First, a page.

Tag Archives: Jamie Goen

In Depth: Alaska’s Fisheries Are Collapsing. This Congresswoman Is Taking on the Industry She Says Is to Blame.

The late 1990s and early 2000s were boomtimes for halibut fishermen in Alaska. Over 80 million pounds of the flatfish were being harvested annually. Deckhands could earn $250,000 a season. The small boat harbor in the southcentral city of Homer, known as the “halibut capital of the world,” was bustling. Erik Velsko, 39, was one of those fishermen. He started buying annual shares in 2001 when the halibut population was at near historic highs. But within a few years, the stock plummeted by more than half and the quotas for commercial fishermen were slashed accordingly. Halibut wasn’t the only so-called directed fishery to experience such a catastrophic drop. The crab fleet — made famous in the reality show “Deadliest Catch” — has been mostly stuck in port for two years after the near total collapse of the snow crab population and the decades long decline of red king crab. Photos, >click to read< 11:42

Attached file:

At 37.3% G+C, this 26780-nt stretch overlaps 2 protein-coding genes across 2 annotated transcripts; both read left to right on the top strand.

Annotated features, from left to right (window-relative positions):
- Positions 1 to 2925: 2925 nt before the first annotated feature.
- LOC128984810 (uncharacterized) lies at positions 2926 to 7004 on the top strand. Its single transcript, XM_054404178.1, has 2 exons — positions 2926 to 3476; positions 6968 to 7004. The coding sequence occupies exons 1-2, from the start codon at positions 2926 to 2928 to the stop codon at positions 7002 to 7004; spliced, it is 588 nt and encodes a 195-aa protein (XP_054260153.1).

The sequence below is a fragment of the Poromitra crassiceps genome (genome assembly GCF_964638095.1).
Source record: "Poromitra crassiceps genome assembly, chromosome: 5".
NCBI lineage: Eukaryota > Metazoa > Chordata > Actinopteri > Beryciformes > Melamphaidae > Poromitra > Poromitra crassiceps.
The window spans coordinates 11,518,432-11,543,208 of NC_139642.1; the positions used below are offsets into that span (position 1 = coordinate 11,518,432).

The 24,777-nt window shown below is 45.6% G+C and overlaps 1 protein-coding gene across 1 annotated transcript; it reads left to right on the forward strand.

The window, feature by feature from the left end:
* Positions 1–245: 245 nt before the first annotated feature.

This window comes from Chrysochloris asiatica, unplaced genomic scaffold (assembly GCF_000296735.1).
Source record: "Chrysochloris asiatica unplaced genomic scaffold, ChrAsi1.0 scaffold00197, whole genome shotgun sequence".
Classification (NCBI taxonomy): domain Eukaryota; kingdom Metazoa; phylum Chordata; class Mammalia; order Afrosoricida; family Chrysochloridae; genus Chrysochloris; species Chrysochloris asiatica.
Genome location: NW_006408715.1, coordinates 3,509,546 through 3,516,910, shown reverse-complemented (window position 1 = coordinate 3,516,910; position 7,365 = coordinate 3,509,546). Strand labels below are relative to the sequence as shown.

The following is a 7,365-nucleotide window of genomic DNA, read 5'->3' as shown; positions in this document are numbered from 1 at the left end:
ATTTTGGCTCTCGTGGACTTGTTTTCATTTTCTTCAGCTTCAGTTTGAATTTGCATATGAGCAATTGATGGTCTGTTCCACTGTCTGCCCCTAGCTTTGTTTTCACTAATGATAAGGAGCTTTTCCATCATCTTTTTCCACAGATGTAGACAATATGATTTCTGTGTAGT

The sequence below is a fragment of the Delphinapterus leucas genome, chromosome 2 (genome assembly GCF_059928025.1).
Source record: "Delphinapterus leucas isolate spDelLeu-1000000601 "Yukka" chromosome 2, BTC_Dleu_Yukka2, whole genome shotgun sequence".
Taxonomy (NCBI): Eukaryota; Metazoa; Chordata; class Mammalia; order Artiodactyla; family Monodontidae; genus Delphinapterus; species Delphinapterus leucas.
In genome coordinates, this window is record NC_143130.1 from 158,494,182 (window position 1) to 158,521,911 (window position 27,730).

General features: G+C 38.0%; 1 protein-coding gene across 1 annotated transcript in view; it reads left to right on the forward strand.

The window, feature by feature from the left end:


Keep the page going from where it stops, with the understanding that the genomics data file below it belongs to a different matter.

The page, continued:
Alaska crab fishery collapse seen as warning about Bering Sea transformation

Less than five years ago, prospects appeared bright for Bering Sea crab fishers. Stocks were abundant and healthy, federal biologists said, and prices were near all-time highs. Now two dominant crab harvests have been canceled for lack of fish. For the first time, the Alaska Department of Fish and Game in October canceled the 2022-2023 harvest of Bering Sea snow crab, and it also announced the second consecutive year of closure for another important harvest, that of Bristol Bay red king crab. What has happened between then and now? A sustained marine heat wave that prevented ice formation in the Bering Sea for two winters, thus vastly altering ocean conditions and fish health. “We lost billions of snow crab in a matter of months,”,,, >click to read< 18:54

Disaster declaration unlocks potential federal aid for Alaska crabbers

A Commerce Department disaster declaration for Bering Sea crab and some Alaska and Washington salmon fisheries sets the stage for an end-of-the-year push to secure federal funds to help fleets and communities. The declaration announced Friday covers the Bristol Bay king crab harvests suspended for the past two years, and the snow crab harvest that next year will be canceled for the first time ever. Other fisheries covered by the declaration include the 2021 western Alaska Kuskokwim River salmon harvests as well as 2019 salmon fisheries in the Puget Sound and the 2020 Washington ocean salmon fisheries. >click to read< 08:04